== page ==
“I am going to miss the people. I still choke up. You get so attached to folks. They come in here and they grab you and they give you a hug. They say ‘thank you,’” he said. “I would say that I know 80 percent of my customers by name. I am taking care of the fifth generation of families.”

The personal service provided at Primm included individual consultations with people regarding medications or medical devices, assisting some people in financial need, having a pharmacist on-call 24 hours every day and delivering medications to emergency rooms and hospitals after ensuring that any new medications given would not be in conflict with other prescriptions. He also was one of the first pharmacists in the state to offer over-the-counter naloxone, used to treat opioid overdoses.

Some of his customers include other pharmacists. Through its professional compounding lab, one of the few in the region, Primm has been making medications to fit individual needs and mailing them to pharmacies throughout southern New Mexico.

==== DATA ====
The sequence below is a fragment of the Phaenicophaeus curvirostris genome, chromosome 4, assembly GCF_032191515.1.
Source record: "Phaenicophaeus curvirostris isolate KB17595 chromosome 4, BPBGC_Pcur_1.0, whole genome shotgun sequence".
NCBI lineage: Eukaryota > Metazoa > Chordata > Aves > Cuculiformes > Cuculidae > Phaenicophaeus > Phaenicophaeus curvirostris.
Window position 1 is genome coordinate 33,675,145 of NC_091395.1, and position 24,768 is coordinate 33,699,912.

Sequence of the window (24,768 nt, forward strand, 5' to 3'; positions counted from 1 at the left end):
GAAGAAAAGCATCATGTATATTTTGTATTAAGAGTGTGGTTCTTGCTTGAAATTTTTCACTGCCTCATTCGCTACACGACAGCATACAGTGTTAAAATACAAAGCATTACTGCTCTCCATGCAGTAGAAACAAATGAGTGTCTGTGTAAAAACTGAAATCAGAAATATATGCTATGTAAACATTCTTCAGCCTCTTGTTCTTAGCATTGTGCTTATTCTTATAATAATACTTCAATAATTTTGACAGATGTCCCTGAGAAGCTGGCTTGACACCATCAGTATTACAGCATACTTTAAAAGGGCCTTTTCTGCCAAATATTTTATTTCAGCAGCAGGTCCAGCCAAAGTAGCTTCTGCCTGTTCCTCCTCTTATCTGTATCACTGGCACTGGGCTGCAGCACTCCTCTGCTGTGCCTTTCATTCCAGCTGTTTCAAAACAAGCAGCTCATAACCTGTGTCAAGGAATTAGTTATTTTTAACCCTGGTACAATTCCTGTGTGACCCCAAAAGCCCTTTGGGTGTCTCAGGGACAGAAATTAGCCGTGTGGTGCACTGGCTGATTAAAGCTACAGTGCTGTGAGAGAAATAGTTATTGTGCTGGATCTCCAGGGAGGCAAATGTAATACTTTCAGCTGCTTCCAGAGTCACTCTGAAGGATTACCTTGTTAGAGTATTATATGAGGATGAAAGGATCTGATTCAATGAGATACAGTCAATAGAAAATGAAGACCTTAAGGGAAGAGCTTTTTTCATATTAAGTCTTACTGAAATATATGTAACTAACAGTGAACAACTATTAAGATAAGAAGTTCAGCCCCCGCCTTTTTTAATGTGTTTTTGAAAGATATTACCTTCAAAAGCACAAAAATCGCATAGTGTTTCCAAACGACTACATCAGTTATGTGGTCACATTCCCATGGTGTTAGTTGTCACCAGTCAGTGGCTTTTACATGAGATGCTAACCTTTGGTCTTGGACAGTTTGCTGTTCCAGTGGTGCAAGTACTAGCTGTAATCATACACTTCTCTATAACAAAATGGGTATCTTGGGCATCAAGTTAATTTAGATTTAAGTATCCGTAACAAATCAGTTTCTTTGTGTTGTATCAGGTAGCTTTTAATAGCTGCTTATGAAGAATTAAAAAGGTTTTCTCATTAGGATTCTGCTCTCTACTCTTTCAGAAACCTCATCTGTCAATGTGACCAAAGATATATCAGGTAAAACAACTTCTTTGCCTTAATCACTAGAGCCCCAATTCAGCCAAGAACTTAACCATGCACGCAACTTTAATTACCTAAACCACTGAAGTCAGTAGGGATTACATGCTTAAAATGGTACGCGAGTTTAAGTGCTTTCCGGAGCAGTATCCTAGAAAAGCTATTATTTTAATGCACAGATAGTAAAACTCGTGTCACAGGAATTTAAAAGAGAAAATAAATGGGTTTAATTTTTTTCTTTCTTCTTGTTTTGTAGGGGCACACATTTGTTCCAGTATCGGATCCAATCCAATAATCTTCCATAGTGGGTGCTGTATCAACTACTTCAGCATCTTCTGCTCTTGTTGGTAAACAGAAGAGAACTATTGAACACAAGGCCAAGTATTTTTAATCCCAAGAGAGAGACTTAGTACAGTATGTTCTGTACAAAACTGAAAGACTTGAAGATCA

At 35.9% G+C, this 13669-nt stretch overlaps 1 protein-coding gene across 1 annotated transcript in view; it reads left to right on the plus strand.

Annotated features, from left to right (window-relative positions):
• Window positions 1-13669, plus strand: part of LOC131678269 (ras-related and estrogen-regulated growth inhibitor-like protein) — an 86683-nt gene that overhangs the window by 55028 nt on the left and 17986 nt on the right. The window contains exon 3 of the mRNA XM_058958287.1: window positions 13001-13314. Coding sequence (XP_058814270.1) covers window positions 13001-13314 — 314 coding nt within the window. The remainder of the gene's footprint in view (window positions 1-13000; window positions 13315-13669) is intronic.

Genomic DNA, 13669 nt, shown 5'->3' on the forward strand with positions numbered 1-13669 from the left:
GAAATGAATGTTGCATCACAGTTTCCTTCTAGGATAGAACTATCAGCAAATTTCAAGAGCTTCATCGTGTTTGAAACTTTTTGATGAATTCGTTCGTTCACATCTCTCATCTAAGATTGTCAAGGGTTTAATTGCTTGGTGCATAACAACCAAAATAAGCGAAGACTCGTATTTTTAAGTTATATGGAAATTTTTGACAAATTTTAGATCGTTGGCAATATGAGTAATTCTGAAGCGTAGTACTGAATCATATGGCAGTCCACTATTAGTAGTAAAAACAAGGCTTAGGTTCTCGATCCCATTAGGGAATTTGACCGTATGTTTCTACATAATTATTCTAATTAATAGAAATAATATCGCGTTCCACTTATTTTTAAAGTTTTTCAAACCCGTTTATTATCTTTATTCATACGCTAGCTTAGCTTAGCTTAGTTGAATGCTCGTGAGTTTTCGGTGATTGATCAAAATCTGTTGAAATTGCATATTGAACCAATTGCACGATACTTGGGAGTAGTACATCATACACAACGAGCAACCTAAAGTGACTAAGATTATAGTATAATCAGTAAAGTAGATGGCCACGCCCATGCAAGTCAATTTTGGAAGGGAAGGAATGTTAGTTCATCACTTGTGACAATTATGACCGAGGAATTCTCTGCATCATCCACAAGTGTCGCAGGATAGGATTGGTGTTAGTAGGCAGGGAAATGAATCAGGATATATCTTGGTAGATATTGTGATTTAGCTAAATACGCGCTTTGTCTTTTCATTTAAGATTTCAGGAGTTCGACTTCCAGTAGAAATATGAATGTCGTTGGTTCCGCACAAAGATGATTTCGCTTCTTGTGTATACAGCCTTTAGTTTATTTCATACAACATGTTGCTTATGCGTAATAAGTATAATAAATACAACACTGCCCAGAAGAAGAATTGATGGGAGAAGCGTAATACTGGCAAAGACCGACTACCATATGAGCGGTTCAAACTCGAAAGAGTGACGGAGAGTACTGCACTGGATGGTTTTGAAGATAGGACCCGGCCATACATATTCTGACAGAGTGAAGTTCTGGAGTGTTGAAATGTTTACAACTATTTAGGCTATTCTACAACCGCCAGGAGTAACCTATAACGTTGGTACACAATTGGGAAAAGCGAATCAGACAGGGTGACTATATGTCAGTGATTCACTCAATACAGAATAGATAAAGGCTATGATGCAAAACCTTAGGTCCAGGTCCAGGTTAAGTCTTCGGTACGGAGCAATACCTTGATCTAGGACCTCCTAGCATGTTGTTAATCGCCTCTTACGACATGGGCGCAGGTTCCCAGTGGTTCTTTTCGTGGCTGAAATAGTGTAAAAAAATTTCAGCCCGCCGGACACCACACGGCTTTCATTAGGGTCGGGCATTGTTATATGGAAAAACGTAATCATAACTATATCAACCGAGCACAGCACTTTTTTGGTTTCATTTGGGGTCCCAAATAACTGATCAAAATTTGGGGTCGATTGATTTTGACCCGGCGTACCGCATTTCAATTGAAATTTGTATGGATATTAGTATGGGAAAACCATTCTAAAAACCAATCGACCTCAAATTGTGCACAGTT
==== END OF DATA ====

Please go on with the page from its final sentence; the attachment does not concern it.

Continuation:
Although most Primm employees will remain, Shannon’s two daughters, Amy and Bethany, do plan to move sometime after the business sale. Amy, who works in the Primm compounding lab, plans to pursue a master’s degree in Tennessee, while Bethany, a bookkeeper and certified occupational therapist, expects to relocate to Oklahoma.

Traveling to visit their daughters, three grandchildren and other relatives will take up some of Charles and Jana’s free time, but he said he and his wife are in Roswell to stay.

“This is home,” he said. “We’ve got a place between Mayhill and Cloudcroft, and we’ll be spending a little more time up there.”

He added that he and Jana also plan to keep up their community volunteer efforts, which include the Elks, the Eastern New Mexico State Fair and other causes.

“I am glad to know that Charles isn’t leaving Roswell,” said Richard Lucero, who works with the Roswell Neighborhood Watch and the Chaves County Crime Stoppers group. “We are going to miss having a local pharmacy. Charles knew all of us and could work with each one of us individually. But the important thing is that he will still be in Roswell. I work with him on the Chaves County Crime Stoppers board, and he is an important part of that organization.”

Senior Writer Lisa Dunlap can be reached at 575-622-7710, ext. 311, or at reporter02@rdrnews.com.